Nehru, the first Prime Minister of independent India, is the representative of the diversities that mark the Indian public scene. His death...
Nehru, the first Prime Minister of independent India, is the representative of the diversities that mark the Indian public scene. His death anniversary (May 27) is the time to examine his perspectives vis-� -vis democracy and press: Two sides of the same coin. Jawaharlal Nehru (14 November 1889- 27 May 1964), architect, builder, visionary, dreamer, democrat, pacifist, statesman, lover of children, roses and controversies. This collage of images of the first Prime Minister of independent India is representative of the unique diversities that mark the Indian public scene. Next week the nation remembers him as the Jewel of India (as Frank Moraes described him at the time of his death). Nehru left behind him legacies that stir irrational emotions and frustrate a dispassionate assessment of his role but it is important to give dispassion a try. Let us examine his perspectives and performance vis-� -vis democracy and press, two sides of the same coin. He once said, "Democracy is good. I say this because the other systems are worse." Yet when the test came, he chose the other system. According to Kuldip Nayar (Mainstream, June 20, 2009) he dismissed the country's first democratically elected communist government because its Chief Minister EMS Namboodiripad had the gall to oppose Nehru's anti-people plan to extend the life of the Preventive Detention Act (PDA). Under that law a person could be detained merely on suspicion in the mind of the executive authority without trial and without conviction by a court. Nehru's distaste for an alternative system was on display even earlier when his government used police and military power to snuff the Telangana peasant movement against feudal tyranny. The fault of the peasants was they had allowed the communists to lead their struggle. On mere suspicion, people were herded into black marias, taken to the forests of Palvancha and Boorgampahad and shot without trial. Nehru regarded the communists as "Anti-India, anti-people, anti-progress, dazzled by Russia and China, but ignorant of India. They are without moorings in the land of their birth. They are pledged to a policy of creating mental and physical conflicts. They indulge in a cult of disruption." (Time magazine, Dec.13, 1954). Despite the cloying hero worship by the press, the Nehru government's policy on the press was not an undiluted blessing. True, the wage boards for journalists and non-journalists came in his time, compelling the country's press barons to pay fair wages to their employees. The first press commission also took shape when Nehru was at the helm. He understood the role of the press in society and its essentiality for a democracy. He told Parliament (16 May, 1951), ''The press is one of the vital organs of modern life, especially in a democracy. The press has tremendous powers and responsibilities. The press must be respected and it must also have co-operation." However, a mere four days later, he moved the First Amendment to our Constitution that would restrict the freedom of the press. Why did he do it? Tabling the amendment he explained to Parliament (20 May 1951) that certain judicial decisions and pronouncements had created problems for his government. He said, "The citizen's right to freedom of speech and expression has been held by some courts to be so comprehensive as not to render a person culpable even if he advocates murder and other crimes of violence." This was a reference to the statement of a judge in a Patna High Court case. In a case that came up before him, Justice Sarjoo Prasad had said that, "If a person were to go on inciting murder or other cognisable offences either through the press or by word of mouth, he would be free to do so with impunity, because he could claim freedom of speech and expression." Nehru was also rattled by two Supreme Court decisions arriving on the same day, (Romesh Thapar vs. State of Madras and Brij Bbhushan vs. State of Bihar), In the Thapar case, the Government of Madras prohibited in March 1951 "Crossroads," a weekly edited by Romesh Thapar, from entering or circulating in the state. On appeal by Thapar, the Supreme Court held that the ban violated Art. 19 (1) (a) on freedom of expression. In the Brij Bhushan case, a case of prior restraint, the Chief Commissioner of Delhi passed an order against "The Organiser," an RSS mouthpiece, under the East Punjab Public Safety Act, directing the newspaper to submit for scrutiny before publication all articles, news, cartoons, analyses and pictures relating to communal issues or materials with respect to the partition. On appeal, the Supreme Court declared that the Punjab law was unconstitutional. In both cases, the ground for restrictions (public order) was outside the purview of Article 19 (2) that specifies conditions for restricting freedom of expression. One may remember that Thapar was a critic of Nehru's policies and "Organiser" was the mouthpiece of the RSS, which his government had banned following Gandhi's assassination. Nehru argued that restrictions on freedom of expression need not be reasonable because the word was ambiguous and would permit the courts to put their own gloss on whether a particular Act was reasonable or not. The Law Ministry felt that the word 'reasonable' should be retained. The Cabinet Committee, however, felt that while it was reasonable to retain the word 'reasonable' in the other provisions in Art. 19, restrictions on freedom of speech and expression should not be qualified in any manner. In the end, following fierce opposition, Nehru agreed to include the word 'reasonable' to qualify the restrictions on freedom of speech and expression. Parliament passed the bill on 1 June 1951. The Press (Objectionable Matter) Act too came up in the same year. It provided "against the printing and publication of incitement to crime and other objectionable matters." When it lapsed in 1957, the Criminal Law Amendment Act replaced it in 1961 and next year came the Defence of India Act in the context of the war with China. The Newspaper (Price & Page) Act, 1956 Act also came in Nehru's time. It discouraged newspapers from reducing the price to increase circulation. The dismissal of the Namboodiripad government, his distrust of the press and the judiciary and his defence of measures like preventive detentions reveal a disjunct between what he said and what he did. But the common man knew only Nehru, the myth, in making which an obsequious press played no mean role. But the losers, at the end of it all, were the public at large. As always. (The writer is a senior Indian journalist who now lives in the US, [email protected])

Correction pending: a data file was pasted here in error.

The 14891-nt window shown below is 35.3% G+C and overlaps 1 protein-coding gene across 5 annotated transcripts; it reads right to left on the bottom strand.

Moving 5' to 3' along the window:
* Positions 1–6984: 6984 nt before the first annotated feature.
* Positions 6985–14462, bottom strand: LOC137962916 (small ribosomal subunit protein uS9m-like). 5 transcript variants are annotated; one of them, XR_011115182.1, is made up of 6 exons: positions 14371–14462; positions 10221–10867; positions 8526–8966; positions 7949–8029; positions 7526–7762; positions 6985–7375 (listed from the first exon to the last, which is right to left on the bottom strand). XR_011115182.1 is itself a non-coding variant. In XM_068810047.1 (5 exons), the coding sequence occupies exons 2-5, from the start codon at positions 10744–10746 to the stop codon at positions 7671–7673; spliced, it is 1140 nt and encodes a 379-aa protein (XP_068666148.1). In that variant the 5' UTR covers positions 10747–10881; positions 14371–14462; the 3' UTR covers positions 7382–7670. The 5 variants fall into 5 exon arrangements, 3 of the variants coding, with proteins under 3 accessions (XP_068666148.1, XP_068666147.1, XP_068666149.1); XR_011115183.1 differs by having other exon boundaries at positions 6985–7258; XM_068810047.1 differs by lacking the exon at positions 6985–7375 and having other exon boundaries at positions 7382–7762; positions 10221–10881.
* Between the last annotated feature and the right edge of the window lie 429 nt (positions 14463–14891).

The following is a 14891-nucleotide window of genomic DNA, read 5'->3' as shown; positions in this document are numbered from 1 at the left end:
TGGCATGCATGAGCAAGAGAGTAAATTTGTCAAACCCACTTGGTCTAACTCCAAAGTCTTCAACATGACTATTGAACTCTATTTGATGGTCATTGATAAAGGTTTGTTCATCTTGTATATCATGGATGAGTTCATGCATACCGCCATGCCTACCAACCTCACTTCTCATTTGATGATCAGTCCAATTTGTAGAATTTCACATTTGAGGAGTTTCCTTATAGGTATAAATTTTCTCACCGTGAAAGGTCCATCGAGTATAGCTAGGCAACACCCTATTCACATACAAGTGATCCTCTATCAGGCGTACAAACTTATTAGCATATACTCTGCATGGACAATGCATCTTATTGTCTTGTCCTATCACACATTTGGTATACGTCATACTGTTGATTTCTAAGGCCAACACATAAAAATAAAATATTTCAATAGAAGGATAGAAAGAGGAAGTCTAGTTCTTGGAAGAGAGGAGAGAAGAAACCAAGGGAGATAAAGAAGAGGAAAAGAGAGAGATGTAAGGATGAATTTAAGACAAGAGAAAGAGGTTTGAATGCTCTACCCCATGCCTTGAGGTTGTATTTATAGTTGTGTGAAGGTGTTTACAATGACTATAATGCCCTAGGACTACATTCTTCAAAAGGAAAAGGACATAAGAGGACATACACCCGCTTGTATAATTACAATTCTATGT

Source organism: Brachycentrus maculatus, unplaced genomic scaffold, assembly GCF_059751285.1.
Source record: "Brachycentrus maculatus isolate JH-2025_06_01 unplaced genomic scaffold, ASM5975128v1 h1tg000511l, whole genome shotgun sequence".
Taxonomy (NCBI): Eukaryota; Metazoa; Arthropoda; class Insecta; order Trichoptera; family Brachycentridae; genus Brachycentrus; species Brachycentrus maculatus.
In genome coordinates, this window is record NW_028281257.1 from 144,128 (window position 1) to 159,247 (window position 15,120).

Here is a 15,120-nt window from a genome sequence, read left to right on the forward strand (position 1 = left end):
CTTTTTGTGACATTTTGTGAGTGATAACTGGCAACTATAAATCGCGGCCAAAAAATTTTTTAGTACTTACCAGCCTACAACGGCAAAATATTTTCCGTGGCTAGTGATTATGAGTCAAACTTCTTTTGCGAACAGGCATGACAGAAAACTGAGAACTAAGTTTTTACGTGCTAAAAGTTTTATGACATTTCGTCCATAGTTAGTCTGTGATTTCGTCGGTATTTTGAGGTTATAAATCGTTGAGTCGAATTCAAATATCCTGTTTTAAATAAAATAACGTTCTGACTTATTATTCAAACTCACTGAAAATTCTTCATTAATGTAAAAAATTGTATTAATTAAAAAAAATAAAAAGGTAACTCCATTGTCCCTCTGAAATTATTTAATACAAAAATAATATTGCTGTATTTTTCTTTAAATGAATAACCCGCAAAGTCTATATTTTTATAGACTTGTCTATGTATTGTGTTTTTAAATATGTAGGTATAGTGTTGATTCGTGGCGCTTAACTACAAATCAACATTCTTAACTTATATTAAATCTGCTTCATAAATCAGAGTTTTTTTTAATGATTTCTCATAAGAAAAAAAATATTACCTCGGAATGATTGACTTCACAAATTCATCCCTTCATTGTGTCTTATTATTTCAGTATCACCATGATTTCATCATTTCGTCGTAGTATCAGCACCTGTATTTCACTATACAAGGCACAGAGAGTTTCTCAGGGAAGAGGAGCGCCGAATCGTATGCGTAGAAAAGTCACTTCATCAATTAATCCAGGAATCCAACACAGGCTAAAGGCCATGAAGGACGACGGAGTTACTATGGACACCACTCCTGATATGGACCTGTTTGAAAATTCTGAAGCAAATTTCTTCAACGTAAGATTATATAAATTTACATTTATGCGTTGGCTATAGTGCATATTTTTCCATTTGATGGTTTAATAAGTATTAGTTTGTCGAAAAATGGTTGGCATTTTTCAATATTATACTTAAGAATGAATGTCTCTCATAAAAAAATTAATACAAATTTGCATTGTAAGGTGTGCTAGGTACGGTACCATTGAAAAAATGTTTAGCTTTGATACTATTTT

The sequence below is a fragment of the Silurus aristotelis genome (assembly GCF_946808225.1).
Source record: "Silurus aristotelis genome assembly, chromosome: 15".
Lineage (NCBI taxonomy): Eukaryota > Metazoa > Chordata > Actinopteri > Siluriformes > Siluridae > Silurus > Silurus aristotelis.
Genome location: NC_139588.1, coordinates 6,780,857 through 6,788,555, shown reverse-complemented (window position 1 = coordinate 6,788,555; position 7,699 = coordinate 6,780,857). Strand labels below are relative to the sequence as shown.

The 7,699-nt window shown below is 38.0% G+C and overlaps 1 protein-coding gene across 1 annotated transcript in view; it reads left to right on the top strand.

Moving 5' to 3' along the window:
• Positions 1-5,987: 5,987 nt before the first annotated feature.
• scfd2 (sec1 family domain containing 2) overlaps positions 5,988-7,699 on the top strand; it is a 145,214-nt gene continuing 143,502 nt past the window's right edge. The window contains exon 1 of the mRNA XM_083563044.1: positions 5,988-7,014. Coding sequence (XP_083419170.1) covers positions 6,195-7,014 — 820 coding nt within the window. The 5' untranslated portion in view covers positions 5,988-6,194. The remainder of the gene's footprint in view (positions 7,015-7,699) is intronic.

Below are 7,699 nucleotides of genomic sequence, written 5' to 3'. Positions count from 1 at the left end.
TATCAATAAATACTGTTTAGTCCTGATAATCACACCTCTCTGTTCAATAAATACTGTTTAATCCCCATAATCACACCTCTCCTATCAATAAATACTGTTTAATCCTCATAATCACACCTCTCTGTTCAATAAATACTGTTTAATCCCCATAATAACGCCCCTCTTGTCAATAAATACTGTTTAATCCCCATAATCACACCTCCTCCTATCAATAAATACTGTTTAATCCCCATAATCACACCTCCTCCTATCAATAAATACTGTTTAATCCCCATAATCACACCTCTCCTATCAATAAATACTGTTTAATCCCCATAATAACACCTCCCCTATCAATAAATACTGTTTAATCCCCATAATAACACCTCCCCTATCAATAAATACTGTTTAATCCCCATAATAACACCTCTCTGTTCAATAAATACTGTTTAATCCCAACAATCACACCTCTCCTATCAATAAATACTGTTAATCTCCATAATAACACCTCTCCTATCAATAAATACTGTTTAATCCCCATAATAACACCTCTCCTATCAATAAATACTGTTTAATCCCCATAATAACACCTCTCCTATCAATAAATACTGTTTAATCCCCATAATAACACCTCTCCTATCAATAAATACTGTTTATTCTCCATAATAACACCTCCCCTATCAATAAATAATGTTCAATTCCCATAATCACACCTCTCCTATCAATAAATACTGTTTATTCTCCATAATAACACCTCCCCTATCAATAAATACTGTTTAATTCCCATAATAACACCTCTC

26 Jan 2020 6:22 AM GMT